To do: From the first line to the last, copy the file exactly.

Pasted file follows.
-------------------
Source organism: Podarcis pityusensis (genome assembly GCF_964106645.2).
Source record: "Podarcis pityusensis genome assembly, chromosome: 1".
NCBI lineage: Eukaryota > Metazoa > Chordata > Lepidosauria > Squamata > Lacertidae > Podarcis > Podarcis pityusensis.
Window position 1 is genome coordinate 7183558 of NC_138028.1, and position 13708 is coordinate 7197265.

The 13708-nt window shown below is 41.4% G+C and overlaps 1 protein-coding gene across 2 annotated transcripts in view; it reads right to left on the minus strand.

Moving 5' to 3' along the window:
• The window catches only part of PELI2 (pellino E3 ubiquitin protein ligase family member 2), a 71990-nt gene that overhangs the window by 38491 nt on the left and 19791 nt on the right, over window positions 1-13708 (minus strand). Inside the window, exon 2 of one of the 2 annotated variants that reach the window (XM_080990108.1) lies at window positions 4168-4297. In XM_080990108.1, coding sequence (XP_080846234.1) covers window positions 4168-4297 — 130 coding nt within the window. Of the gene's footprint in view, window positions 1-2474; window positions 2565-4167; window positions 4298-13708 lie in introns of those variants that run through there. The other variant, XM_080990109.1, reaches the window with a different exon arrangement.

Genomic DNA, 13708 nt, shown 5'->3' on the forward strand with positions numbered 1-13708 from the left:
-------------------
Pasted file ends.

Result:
Source organism: Podarcis pityusensis (genome assembly GCF_964106645.2).
Source record: "Podarcis pityusensis genome assembly, chromosome: 1".
NCBI lineage: Eukaryota > Metazoa > Chordata > Lepidosauria > Squamata > Lacertidae > Podarcis > Podarcis pityusensis.
Window position 1 is genome coordinate 7183558 of NC_138028.1, and position 13708 is coordinate 7197265.

The 13708-nt window shown below is 41.4% G+C and overlaps 1 protein-coding gene across 2 annotated transcripts in view; it reads right to left on the minus strand.

Moving 5' to 3' along the window:
• The window catches only part of PELI2 (pellino E3 ubiquitin protein ligase family member 2), a 71990-nt gene that overhangs the window by 38491 nt on the left and 19791 nt on the right, over window positions 1-13708 (minus strand). Inside the window, exon 2 of one of the 2 annotated variants that reach the window (XM_080990108.1) lies at window positions 4168-4297. In XM_080990108.1, coding sequence (XP_080846234.1) covers window positions 4168-4297 — 130 coding nt within the window. Of the gene's footprint in view, window positions 1-2474; window positions 2565-4167; window positions 4298-13708 lie in introns of those variants that run through there. The other variant, XM_080990109.1, reaches the window with a different exon arrangement.

Genomic DNA, 13708 nt, shown 5'->3' on the forward strand with positions numbered 1-13708 from the left: